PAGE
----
It also ensures that the strategy is a living document that encompasses the counterterrorism needs of the member nations.
Trimurti, in his speech, threw light on how the GCTS’ strategy helped achieve international peace and security. It is an agreed principle that every form of terrorism should be condemned. There cannot be any exceptions or reasonable excuses to justify any act or manifestation of terrorism. Many times while fulfilling a pure motive, wrongful activities are conducted; these activities should be condemned irrespective of the reason behind them.
Terrorism is a nightmare that should not hide behind nationality, ethnic group, civilisation or religion. Instead of shaming member states on what a particular member has not achieved, nation-states should focus on grabbing every counter-terrorism opportunity to its fullest so that no one justifies terrorist activities. Defending terrorist activities on the grounds of religion, ethnicity, nationality, et cetera may be an exchange of few words for a delegation. But the cumulative effect of this exchange is increased motivation, funding and recruitment in terrorist organisations across the globe.
The growing matter of religious phobias is mentioned in the documents, but the phobia and related activities are only about three Abrahamic religions. The body that met in August failed to recognise hate crimes and violent terrorist attacks against religions like Buddhism, Hinduism and Sikhism.
There is a need to differentiate between pluralistic countries and countries that use sectarian violence to subsume the rights of minority communities. United Nations is a place where a person or a delegation can harbour an environment on principles of humanity and compassion to fight terrorism collectively. It is not a place where same religion countries take each other’s side on religious phobias.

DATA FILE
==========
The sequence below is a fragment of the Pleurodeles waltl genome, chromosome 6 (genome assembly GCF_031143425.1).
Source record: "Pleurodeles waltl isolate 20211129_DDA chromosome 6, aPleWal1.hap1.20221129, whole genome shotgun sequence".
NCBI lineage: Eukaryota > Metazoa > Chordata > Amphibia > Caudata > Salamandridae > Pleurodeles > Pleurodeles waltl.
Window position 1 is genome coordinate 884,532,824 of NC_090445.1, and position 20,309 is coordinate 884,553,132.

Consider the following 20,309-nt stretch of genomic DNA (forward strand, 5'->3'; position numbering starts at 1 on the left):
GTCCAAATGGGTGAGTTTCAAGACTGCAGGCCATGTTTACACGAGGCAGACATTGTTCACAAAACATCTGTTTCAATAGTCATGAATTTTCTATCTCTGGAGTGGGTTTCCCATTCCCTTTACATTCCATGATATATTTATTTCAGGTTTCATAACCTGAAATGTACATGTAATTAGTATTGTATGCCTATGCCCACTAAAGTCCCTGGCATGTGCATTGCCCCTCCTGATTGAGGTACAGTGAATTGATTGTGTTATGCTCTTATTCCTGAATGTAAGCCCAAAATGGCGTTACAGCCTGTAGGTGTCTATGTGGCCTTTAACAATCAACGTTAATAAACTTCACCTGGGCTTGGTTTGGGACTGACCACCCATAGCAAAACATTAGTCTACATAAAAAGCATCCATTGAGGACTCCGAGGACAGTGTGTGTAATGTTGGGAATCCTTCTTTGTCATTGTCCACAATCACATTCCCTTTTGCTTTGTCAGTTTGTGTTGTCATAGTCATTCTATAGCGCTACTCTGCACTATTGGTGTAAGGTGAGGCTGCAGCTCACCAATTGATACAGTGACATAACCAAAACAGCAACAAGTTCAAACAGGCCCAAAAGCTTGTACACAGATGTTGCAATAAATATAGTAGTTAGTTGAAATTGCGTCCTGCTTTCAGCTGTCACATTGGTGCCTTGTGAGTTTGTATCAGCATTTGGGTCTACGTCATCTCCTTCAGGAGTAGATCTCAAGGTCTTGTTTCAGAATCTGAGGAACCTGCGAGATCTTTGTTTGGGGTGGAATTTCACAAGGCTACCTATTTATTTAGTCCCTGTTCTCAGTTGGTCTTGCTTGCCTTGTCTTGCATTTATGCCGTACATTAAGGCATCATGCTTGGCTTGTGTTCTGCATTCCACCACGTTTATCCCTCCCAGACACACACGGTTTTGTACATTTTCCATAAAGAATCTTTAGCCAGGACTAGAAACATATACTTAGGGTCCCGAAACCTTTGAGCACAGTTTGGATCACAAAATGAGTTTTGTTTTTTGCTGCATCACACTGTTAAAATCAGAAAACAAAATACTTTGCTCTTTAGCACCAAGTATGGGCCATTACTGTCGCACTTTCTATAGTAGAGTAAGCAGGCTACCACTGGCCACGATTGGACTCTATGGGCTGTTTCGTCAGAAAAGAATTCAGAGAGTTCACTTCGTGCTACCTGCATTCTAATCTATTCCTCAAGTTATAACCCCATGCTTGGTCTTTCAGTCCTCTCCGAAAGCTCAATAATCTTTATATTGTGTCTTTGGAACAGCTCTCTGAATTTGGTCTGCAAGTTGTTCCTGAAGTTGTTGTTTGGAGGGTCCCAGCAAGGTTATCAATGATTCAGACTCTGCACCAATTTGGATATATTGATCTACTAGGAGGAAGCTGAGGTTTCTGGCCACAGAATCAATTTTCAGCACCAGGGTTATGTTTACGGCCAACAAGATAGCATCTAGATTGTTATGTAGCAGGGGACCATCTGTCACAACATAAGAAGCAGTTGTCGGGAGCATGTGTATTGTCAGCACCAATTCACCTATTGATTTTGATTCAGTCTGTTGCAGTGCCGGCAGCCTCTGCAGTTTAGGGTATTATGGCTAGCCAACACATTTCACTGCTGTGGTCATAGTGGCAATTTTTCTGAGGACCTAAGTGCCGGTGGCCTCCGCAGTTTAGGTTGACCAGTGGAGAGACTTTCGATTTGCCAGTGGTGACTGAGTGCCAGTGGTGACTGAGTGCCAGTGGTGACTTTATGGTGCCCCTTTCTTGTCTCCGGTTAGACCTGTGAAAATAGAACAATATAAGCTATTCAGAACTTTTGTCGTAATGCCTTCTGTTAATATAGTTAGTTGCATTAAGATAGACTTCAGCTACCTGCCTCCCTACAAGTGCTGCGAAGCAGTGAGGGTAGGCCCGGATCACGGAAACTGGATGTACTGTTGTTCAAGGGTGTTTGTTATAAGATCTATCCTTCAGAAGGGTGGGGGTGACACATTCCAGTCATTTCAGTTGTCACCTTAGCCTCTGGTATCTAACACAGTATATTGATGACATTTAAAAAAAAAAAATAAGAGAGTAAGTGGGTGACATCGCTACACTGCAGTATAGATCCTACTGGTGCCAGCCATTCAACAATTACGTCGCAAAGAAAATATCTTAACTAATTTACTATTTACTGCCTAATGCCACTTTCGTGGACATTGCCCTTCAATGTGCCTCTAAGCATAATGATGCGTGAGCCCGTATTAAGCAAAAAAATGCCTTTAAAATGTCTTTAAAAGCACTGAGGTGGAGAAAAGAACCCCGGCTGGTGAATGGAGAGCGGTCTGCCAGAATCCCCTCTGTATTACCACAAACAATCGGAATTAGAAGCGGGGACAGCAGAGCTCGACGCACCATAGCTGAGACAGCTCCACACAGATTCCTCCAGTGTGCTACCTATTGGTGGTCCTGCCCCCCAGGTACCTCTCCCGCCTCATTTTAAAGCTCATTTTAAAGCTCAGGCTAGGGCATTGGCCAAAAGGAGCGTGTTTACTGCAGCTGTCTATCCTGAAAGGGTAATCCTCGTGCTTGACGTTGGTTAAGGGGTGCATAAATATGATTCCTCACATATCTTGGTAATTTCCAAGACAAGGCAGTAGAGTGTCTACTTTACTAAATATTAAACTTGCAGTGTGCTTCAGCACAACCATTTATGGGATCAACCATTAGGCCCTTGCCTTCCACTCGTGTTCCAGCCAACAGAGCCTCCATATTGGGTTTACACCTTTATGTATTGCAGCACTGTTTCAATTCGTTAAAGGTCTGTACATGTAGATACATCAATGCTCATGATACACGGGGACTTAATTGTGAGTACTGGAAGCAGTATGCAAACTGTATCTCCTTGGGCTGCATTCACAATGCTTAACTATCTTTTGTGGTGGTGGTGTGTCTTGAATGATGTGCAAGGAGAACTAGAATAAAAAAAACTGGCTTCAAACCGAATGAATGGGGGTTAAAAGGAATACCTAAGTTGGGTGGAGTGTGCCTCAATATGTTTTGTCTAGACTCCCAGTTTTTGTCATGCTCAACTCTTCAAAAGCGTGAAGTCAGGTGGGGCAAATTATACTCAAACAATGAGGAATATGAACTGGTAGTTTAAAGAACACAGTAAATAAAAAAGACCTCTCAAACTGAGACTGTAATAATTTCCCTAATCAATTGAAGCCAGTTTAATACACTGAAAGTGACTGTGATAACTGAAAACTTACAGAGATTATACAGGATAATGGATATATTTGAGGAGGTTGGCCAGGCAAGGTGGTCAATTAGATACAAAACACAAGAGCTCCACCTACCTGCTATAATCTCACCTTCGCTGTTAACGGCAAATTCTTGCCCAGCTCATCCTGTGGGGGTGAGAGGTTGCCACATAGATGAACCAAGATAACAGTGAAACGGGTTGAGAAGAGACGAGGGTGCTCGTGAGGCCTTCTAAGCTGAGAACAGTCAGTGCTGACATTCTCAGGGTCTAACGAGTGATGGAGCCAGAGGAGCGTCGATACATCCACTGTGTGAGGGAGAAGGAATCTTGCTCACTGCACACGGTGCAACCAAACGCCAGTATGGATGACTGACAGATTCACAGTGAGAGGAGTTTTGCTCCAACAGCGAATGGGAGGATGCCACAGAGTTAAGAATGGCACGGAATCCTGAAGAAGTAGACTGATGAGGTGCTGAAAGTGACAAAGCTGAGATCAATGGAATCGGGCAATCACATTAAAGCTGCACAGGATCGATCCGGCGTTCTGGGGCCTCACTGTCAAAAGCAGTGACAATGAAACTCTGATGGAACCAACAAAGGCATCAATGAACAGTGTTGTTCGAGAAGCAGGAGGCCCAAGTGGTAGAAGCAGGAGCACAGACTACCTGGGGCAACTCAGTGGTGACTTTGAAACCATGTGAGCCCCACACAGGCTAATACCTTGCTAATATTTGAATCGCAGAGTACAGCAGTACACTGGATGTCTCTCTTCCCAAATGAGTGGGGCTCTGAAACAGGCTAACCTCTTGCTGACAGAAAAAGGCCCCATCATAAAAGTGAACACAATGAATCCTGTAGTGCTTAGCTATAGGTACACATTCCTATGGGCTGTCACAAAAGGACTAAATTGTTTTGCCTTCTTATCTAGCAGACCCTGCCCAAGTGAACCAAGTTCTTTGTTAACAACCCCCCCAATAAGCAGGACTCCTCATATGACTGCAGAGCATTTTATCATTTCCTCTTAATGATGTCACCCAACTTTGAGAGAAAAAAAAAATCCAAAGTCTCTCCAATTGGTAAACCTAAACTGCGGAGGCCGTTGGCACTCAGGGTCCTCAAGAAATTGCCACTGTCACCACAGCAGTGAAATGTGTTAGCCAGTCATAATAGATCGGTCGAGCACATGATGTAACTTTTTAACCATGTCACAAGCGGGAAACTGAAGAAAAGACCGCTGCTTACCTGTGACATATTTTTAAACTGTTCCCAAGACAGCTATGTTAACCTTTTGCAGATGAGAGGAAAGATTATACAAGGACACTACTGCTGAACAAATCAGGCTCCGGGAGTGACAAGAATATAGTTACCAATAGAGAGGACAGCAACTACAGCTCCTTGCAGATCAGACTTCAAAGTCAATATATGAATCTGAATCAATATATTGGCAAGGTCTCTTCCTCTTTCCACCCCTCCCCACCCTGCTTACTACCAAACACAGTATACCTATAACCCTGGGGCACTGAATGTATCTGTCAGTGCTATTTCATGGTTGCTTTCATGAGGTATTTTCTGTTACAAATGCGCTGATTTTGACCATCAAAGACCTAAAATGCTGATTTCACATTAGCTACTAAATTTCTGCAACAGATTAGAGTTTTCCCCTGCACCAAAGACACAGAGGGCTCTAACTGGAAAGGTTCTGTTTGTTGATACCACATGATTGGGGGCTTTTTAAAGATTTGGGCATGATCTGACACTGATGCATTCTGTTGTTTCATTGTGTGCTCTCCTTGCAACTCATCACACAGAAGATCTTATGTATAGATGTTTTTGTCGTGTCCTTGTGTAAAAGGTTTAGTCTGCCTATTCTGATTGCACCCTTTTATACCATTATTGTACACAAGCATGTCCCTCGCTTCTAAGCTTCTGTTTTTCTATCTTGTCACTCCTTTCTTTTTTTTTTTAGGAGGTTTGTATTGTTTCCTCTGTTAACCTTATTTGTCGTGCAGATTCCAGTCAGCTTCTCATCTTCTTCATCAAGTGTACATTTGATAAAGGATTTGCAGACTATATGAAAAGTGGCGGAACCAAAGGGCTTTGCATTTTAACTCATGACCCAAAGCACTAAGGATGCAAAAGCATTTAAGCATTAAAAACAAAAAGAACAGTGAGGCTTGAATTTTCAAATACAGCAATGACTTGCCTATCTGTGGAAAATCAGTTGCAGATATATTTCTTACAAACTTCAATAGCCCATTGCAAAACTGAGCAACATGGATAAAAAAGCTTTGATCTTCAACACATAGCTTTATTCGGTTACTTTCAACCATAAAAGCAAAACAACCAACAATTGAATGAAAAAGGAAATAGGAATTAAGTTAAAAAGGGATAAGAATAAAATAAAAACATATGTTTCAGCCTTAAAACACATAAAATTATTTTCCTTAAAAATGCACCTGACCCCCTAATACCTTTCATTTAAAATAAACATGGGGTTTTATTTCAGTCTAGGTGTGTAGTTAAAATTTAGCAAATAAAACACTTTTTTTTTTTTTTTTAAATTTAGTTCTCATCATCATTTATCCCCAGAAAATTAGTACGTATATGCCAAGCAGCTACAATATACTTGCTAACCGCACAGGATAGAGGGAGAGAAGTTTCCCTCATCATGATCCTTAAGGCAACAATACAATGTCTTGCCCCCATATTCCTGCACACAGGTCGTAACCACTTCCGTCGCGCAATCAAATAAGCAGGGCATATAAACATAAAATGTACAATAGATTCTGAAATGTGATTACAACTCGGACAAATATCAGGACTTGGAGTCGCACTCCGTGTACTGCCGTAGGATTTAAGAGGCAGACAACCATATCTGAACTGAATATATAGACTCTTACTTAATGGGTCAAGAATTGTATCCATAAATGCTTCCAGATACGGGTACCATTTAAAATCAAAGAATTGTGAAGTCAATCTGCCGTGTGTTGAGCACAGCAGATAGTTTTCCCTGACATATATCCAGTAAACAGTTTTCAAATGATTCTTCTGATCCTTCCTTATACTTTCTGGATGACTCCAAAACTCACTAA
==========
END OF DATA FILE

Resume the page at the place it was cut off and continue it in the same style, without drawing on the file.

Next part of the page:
Any discussion and its communiqué are successful only when the provisions of that resolution are implemented on the ground. It is necessary to walk the talk. Indian citizens have been victims of cross-border terrorism for decades, because of which India has been one of the pioneers in the fight against terrorism.
On the other hand, there are many member states who harbour, fund, support terrorists and terrorist organisations. They justify this help on the grounds of ideological support, thereby violating global commitments. It’s time to condemn such member states publicly. Social media has seeped into every sinew of our lives, making us attuned and inseparable from it.
Internet and social media is misused by terrorists for propaganda, recruitment and radicalisation. Disruptive technologies like blockchain and other payment methods like crowdfunding platforms, e-wallets et cetera are the biggest source of terrorism financing. Artificial intelligence, 3-D printing, augmented reality, and robotics have changed lives globally but have also revolutionised terrorism. A collaborative effort from nation-states across the world with zero tolerance for it is the only answer to terrorism. He also said, “ The international community needs to adopt a policy of zero tolerance towards terrorism. Our collective condemnation of terrorism must be loud, clear and without any ambiguity”.